Bone broth is exactly what it sounds like: a pile of animal bones, covered in water; some vegetable scraps; and often a bit of cider vinegar–all boiled until the bones crumble. But despite–or because of–its simplicity, bone broth is having a moment. It’s long been popular among some athletes and the paleo crowd, but now, thanks in large part to Canora, it’s going mainstream.

As a chef, Canora has been sipping bone broth for years, which may have been the only healthy part of a diet that until recently consisted largely of bread, butter, cigarettes, and alcohol. Like many chefs, he describes his years in the business as “a boatload of stress and no sleep and no exercise.”

Then, hitting his 40s, the results of a detailed blood test encouraged him to clean up his act. He quit smoking, and started making broth a more substantial part of his diet.

Meanwhile, Canora had been eyeing a pastry window at his restaurant, trying to figure out what he could possibly sell out of it… In November, Canora put a bright orange awning over the window, christened it Brodo, and started selling bone broth. A small cup of organic chicken broth in a to-go cup costs $4. A large gingered beef broth with bone marrow and garlic is more like $10.50.

“I though it would help a little bit,” says Canora of Brodo. “I thought it would be a cool supplemental side thing” that would give a nice boost to the notoriously low-margin business of running a restaurant.

Instead, it blew up. Between 200 and 400 people come by the window daily, and the average ticket is close to $15. Bone broth made the front of the New York Times dining section, a video crew from showed up, and German television arrived a week later. 

Now, Canora says that Brodo has become “a bit of a beast.” Bone broth, ridiculously easy to make in family-size portions at home, is a different proposition altogether when made for hundreds in a tiny underground restaurant kitchen, where Canora boils 40-gallon batches.

Now, Canora has become the high priest of broth. “I find myself preaching a lot lately,” he says. “I’m really happy to be part of this movement toward food as…medicine is not a sexy enough word. But I love this notion of food needs to do more than just taste good. Of course it’s got to taste good. But it should feed you in a way that is not just taste buds.”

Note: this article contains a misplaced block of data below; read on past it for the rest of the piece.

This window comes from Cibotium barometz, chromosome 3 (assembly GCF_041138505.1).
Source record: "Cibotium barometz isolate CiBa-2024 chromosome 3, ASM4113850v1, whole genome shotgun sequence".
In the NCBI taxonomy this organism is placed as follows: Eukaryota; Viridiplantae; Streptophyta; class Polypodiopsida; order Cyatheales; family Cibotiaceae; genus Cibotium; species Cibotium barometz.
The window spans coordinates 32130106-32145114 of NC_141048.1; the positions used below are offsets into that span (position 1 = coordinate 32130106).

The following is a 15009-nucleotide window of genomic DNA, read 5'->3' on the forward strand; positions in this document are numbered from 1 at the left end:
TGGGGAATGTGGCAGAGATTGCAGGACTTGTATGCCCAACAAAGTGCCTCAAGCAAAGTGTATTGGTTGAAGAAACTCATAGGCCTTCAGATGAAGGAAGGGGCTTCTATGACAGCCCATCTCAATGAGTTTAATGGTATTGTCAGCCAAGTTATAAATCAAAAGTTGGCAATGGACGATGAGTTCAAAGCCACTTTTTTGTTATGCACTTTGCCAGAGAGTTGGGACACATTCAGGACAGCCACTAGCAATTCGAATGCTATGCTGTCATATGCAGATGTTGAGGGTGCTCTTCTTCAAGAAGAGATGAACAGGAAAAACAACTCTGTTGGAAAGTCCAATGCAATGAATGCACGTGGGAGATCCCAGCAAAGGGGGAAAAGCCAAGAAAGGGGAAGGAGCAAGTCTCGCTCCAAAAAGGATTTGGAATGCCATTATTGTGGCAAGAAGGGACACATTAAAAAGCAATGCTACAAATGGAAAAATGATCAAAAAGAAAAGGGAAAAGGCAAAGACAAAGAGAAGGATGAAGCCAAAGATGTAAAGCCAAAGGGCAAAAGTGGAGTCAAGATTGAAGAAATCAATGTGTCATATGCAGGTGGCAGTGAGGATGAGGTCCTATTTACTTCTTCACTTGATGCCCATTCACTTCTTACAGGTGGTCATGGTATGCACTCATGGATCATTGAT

Bone broth perfectly epitomizes this, he says: “I drink it every day, and it’s delicious. The health benefits are just the icing” on the (paleo, liquid) cake.

Advocates say that broth’s benefits include better gut health, reduced joint pain and inflammation, an improved ability to fight infection, and more lustrous skin, hair, and nails.

That’s a lot to ask from a pile of bones, necks, and backs, no matter how long they’re boiled. And Canora readily admits that the research into the health benefits of bone broth is “a little thin,” although there’s no doubt that the boiling releases the gelatin, chondroitin, and glucosamine in the bones.

But there are plenty of believers. In 2012, Dr Cate Shanahan, a consulting nutritionist for the LA Lakers, started giving the players bone broth to aid joint health and recovery. Sally Fallon, co-author of Nourishing Traditions: The Cookbook That Challenges Politically Correct Nutrition and the Diet Dictocrats, which sold half a million copies, in September published Nourishing Broth: An Old-Fashioned Remedy for the Modern World.

Bone broth has also been a big hit with people on the paleo diet, which eschews caffeine. In October, organic food maker Pacific Foods launched a line of shelf-stable bone broth.

Canora is emphatic in his belief that bone broth is more than a passing fad. He absolutely wants to expand, but won’t talk about his plans, saying only that “I want to do it as smartly and strategically as I can.”

He says bone broth is going to be huge  – bigger, even, than cold-pressed premium juice, which has become a $3-billion business. Like juice, and like coffee before it, a high-end broth like Canora’s costs much more than its plebian predecessors – and, at least so far, customers seem happy to pay up.

It remains to be seen whether Canora’s business – premium prices and labor-intensive ingredients included – can really be scaled beyond the hipster, wealthy, food-obsessed enclave of downtown Manhattan….

Fast Company: Read the full article